I don’t think the humanities can get out of the values business (even if some of the arts can).  There is no fact/value divide in the humanities—and, thus, the humanities are going to be embroiled in endless controversies so long as values themselves are a site of dispute.  You can’t, I believe, wipe clean the substantive bits of the humanities, leaving only a formal method that has no concrete implications.  As current controversies demonstrate, “critical thinking” and “open-mindedness” are themselves deemed threatening in certain quarters because they imply that various sacred cows are not sacred, are open to dissent.  Any approach that refuses to take things on authority is suspect. The arts may (although usually don’t) sidestep issues of authority by just saying this is one person’s take on things—and you can ignore it as you wish.  But the humanities don’t have that escape route; they are committed to the view that only things and beliefs that have been examined are worthy of authority and credence—and they, in their practice, are inevitably involved in considering what things/activities/beliefs about what is meaningful, what is valuable, one should adopt. Every formal methods, in other words, has substantive consequences, so formalism of any sort is never going to be value-free.

The Aesthetic

This will be the first in a long thread on the aesthetic.

I may be misreading Dom Lopes’ Being for Beauty, but I come away with a definition of the aesthetic that he, very likely, does not intend to offer.  To wit: the aesthetic is excellence in any human practice whatsoever.  We take pleasure in seeing something well done.  That super-competence is above and beyond functionality.  There are many ways to put the ball in the basket in a basketball game.  Some are workmanlike; they get the job done.  Other ways are surprising, graceful, acrobatic, have panache etc.  It’s those “extras” that are aesthetic.  We call someone an excellent musician or speaker or teacher when they do more than just deliver the goods.  They elicit a response that exceeds communicating to an audience the content of the deed or the recognition that the deed has achieved its intended outcome.  Mere effectiveness, functionality, is not aesthetic.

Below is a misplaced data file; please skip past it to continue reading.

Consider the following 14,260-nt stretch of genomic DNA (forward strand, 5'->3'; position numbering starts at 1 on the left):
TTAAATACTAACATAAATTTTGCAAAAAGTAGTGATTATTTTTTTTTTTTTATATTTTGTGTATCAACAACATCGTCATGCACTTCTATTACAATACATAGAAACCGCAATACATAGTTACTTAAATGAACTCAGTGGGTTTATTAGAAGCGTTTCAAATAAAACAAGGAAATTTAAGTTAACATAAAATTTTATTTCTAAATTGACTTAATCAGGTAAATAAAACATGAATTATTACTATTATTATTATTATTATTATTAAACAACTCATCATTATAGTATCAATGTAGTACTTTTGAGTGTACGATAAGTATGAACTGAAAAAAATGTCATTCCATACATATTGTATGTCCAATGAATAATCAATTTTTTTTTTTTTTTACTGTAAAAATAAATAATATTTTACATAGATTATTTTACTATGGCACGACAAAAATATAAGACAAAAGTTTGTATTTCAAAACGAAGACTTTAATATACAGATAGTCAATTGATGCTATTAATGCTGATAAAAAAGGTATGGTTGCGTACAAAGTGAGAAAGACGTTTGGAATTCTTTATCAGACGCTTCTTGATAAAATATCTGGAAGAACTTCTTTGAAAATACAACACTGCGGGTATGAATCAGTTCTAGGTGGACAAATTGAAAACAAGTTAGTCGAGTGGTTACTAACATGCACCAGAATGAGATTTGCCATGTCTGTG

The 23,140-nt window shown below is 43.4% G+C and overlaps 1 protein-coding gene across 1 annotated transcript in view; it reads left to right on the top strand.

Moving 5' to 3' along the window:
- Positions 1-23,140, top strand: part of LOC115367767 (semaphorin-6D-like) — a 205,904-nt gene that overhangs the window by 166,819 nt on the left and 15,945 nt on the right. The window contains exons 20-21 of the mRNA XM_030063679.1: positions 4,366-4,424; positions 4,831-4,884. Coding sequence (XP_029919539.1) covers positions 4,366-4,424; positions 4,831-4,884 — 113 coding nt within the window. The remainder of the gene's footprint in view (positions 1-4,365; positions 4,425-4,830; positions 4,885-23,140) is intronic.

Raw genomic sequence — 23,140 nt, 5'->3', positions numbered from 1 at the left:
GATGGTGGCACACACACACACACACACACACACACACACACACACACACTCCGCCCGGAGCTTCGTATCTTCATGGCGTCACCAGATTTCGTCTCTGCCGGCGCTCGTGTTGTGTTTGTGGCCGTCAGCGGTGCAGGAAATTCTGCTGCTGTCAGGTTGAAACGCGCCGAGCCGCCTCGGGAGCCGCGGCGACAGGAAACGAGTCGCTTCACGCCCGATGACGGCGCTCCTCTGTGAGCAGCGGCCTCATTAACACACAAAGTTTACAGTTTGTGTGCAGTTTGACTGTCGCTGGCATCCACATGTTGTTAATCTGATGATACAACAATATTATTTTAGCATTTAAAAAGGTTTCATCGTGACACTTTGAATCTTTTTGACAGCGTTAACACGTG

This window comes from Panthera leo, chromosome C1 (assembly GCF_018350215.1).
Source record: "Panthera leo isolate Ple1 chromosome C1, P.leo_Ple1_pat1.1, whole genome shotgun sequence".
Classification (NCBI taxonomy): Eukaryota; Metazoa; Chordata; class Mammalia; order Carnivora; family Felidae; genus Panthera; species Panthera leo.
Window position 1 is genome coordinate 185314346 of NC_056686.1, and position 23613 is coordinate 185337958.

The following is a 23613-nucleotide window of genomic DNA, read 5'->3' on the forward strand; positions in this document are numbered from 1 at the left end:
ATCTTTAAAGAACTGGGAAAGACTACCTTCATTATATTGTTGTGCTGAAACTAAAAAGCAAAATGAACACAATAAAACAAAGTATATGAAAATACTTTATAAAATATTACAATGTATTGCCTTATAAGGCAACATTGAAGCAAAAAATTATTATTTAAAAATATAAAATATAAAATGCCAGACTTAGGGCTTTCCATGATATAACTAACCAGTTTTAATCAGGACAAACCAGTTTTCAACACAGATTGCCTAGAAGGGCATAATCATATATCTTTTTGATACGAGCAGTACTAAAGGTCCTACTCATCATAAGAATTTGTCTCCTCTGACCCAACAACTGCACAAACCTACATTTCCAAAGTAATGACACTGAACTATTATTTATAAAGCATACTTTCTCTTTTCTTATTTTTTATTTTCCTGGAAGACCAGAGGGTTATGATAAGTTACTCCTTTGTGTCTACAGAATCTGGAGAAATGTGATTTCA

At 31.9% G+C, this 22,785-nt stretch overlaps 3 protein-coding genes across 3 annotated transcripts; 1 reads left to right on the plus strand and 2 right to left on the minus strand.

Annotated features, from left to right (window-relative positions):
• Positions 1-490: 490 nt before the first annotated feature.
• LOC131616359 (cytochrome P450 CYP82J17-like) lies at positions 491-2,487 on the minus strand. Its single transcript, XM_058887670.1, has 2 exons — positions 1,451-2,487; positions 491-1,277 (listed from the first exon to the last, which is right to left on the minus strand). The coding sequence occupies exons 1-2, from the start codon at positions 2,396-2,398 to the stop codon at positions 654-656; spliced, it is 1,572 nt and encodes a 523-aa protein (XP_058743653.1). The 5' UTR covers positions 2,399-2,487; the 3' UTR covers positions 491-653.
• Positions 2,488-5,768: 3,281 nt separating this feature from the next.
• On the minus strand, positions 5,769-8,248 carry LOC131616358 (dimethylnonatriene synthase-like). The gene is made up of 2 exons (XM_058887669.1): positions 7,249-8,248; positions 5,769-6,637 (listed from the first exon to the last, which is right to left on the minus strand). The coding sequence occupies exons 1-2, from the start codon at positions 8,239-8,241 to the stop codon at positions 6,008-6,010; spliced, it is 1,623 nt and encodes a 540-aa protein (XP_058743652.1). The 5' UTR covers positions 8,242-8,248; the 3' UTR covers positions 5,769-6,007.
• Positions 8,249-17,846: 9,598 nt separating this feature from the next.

For starters, then, we should probably resist nominalization here.  “The aesthetic” is exactly the wrong phrasing.  Better to see the aesthetic in terms of adverbs (especially) and adjectives.  The aesthetic resides in how a thing is done, not in what is being done.  The nouns can take care of the what.  We use the adverbs and adjectives to qualify the nouns—which leads us directly to the common notion that the aesthetic has to do with qualities, not quantities, not with the bare facts, but with elaborated facts.  We enter the aesthetic when we take basic functions—eating, having sex, dressing, communicating—and make them elaborate.  We explore the various ways of doing something—and take pleasure in playing with the possibilities. 

Thus, from one point of view, the aesthetic is not cost-effective.  It asks us to expend more time and energy in doing something than is required to simply get the job done.  The aesthetic, this is hardly a new thought, is unnecessary.  From a utilitarian point of view, it looks frivolous.  There are even cases where a concern with style, with doing something in a way that will impress and please others (or oneself), detracts from achieving the practice’s goal.  The aesthetic is a luxury, one that always implies the existence of a surplus.  I have the time and energy to not drive directly to the goal in the most efficient manner possible.  There is always the hint of the aristocratic here, the supercilious manner that says I don’t have to take achievement of the goal all that seriously.  I am more invested in the presentation of the self in a certain stylish way than I am in vulgar achievement.  Wanting something, grasping for it, is déclassé.